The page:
Join Morten Rand-Hendriksen for an in-depth discussion in this video The qualitative content audit, part of UX Foundations: Content Strategy.
- [Voiceover] Once you have all the content mapped out, it's time to take a closer look at each individual piece. This is what's known as the qualitative content audit. Here, you're judging the quality of each piece of content and also making sure your content doesn't have any gaps. The qualitative content audit is an ongoing process that you'll circle back to throughout the initial content production process and also as the project goes live. Whereas the quantitative content audit was focused on listing out every piece of content in the project, the qualitative content audit dives into each piece to make sure it stands up to scrutiny.
For each piece of content, ask these questions: does it meet the project goals? Is it communicating what we intended to communicate? Is it useful? Does it have a purpose and is that purpose meaningful to the audience? Is it audience-centered? Does the content provide the audience with something they need or have use of? Can the audience understand the content and figure out its context and use? Is it clear? Does it speak in a language the audience can understand? Is it consistent? Does it match the overall voice and tone of the project? Is the message in line with other content? Does it feel like it belongs in the experience? Finally, is it supported? Is there a plan in place to keep the content updated when things change? Can the audience ask questions and get informed answers about the content? During the qualitative content audit, you should also start thinking about what channels different pieces of content will be targeted at.
If a piece of content is meant to be shared on social media, have shortened versions or customized images been created to meet platform restrictions? Will the meaning of a title or short description convey the message of the larger content effectively, and if so, should the longer versions be shortened to be more in line with the short synopsis? Considering multiple channels often results in complete overhauls of content and can make complex messages simpler and easier to digest. This is also a great time do to both a gap and a competitive analysis.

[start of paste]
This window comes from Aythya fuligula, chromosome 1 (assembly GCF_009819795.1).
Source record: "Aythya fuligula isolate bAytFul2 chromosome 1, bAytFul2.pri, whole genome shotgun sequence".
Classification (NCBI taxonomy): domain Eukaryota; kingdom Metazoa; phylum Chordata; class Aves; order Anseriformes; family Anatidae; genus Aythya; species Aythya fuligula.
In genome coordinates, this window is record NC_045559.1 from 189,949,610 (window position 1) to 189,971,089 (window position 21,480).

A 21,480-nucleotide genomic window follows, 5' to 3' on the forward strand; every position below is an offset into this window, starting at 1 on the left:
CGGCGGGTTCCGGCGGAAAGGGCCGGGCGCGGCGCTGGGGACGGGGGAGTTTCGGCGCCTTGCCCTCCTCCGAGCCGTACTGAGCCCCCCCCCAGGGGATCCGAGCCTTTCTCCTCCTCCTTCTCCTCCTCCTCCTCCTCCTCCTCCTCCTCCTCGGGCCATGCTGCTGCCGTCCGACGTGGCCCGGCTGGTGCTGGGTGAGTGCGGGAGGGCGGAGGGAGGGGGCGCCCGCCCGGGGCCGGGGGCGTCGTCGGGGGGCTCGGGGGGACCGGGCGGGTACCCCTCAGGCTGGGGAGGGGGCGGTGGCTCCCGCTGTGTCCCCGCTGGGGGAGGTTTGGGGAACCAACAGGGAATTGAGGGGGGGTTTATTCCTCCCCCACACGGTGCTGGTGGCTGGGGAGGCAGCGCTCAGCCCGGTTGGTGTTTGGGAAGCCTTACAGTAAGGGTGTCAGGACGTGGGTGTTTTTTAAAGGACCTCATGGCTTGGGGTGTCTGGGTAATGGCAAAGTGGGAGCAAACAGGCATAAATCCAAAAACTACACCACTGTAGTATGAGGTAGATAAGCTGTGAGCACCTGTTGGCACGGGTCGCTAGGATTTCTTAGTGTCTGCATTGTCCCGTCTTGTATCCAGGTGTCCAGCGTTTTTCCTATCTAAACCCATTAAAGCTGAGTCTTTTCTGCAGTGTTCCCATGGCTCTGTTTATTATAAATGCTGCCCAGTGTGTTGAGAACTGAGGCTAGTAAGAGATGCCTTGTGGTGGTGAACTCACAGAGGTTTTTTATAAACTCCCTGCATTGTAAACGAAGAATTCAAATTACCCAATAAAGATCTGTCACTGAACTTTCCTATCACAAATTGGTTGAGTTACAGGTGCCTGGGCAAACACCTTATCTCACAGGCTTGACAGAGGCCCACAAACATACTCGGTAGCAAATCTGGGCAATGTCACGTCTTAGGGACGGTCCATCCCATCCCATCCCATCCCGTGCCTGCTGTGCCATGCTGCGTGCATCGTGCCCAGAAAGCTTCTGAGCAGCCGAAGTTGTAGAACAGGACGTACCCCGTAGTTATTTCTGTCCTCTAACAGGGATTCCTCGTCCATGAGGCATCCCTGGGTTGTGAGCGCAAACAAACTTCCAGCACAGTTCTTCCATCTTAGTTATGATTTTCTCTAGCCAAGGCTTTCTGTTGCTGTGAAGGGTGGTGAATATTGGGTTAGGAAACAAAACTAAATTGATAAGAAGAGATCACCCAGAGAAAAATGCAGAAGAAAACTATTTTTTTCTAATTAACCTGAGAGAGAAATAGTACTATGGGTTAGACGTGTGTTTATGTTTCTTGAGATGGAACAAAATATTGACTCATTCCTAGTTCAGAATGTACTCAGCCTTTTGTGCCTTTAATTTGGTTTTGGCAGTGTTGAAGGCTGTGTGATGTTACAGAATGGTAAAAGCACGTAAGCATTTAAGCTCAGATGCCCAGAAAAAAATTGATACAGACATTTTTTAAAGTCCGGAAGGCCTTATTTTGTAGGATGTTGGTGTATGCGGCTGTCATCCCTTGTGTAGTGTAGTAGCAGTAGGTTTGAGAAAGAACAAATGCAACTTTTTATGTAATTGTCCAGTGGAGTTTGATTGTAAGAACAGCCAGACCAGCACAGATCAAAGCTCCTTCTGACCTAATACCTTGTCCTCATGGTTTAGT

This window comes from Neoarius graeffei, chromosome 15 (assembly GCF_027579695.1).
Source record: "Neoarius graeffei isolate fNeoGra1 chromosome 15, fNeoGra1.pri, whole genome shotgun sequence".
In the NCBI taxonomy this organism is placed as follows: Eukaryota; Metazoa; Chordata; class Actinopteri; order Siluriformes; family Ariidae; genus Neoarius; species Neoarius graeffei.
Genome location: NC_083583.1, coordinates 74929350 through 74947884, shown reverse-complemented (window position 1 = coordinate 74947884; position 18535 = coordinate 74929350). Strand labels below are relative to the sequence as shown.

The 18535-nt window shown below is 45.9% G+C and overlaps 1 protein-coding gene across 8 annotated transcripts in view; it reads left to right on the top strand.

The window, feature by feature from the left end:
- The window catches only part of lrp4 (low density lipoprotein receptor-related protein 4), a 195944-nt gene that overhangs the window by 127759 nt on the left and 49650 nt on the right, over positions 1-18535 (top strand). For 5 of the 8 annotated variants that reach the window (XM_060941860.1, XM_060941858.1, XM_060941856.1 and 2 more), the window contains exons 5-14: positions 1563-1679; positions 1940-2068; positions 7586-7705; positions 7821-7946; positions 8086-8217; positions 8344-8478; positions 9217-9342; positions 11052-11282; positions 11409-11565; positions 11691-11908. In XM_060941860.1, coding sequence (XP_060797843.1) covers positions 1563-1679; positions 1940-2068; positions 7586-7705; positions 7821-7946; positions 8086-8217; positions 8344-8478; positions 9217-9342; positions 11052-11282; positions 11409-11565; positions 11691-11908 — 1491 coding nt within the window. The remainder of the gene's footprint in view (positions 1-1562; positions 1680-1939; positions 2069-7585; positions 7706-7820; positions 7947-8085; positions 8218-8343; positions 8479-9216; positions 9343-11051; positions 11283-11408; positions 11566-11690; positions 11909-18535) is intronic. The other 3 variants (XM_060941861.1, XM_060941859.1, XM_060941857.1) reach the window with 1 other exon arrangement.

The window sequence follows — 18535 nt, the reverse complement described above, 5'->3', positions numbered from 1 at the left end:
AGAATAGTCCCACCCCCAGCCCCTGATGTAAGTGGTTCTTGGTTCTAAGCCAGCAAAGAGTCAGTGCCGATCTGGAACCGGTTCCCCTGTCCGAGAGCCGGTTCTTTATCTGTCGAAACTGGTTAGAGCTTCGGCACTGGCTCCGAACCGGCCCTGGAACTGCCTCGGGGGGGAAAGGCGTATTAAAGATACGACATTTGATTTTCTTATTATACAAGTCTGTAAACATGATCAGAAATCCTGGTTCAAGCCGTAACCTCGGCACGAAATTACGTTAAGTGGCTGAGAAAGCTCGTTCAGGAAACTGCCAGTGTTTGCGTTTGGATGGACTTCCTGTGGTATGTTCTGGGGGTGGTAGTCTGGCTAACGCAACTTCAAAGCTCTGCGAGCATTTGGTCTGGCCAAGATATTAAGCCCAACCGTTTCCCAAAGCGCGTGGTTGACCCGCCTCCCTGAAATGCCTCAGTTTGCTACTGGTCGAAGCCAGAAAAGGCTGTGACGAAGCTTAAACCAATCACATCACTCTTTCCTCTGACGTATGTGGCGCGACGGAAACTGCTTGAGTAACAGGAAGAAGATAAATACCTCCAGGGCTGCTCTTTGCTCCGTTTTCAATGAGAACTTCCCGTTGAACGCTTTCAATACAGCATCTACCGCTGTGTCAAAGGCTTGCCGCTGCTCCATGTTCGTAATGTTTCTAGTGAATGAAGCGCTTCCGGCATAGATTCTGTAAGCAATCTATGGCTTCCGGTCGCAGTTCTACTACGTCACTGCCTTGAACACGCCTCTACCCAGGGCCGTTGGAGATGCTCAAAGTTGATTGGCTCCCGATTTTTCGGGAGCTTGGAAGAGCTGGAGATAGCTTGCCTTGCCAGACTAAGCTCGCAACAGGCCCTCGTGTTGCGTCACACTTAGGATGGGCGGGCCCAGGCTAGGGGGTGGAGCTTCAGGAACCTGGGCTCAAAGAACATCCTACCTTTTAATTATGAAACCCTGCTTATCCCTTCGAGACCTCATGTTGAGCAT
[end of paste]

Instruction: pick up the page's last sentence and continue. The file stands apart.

The gap analysis looks at the quantitative and qualitative audits and asks whether all necessary content is present and all questions are answered sufficiently. The competitive analysis looks at your closest competitors and makes sure you provide better or more communicative content that fills the gaps they have in their content. As you go through the qualitative content audit, mark the status of each content item with one of the provided options. For existing content, mark it as Draft, Ready, Published, or if it's currently live, Needs Live Edit.
When you identify content that is not necessary or should be removed, mark it as Delete. Now, it's tempting to remove it from the list, but that may result in the content being added in later. Leave deleted items on the list to ensure they stay deleted. It might also be a good idea to leave an explanation of why the item was deleted, for future reference. As needs for new contents are discovered, add the content in the appropriate location and mark it as Unwritten. Finally, during the qualitative content audit, ownership of individual content becomes more important than ever.
Each piece of content must be owned by someone and if ownership changes hands, mark that in the audit document. It can also be a good idea to add additional columns for things like the name of the person responsible for editing or publishing the content. During the qualitative content audit, the key guiding principle should be to consider the audience and their time. Good content is respectful of the audience and their time. Bad content is narcissistic and waste people time. It's really that simple.
Learn the four elements of constructing meaningful content, from identifying your audience and structuring and wireframing content to developing content guidelines and measuring the success of your efforts. Author Morten Rand-Hendriksen also shows you how to develop persona spectrums to better understand your users and evaluate the needs of important stakeholders and influencers.
- What is content?
- The components of content strategy
- Identifying stakeholders and audience
- Developing user persona spectrums
- Auditing your content
- Building guides, templates, and workflows
- Creating the content
- Measuring success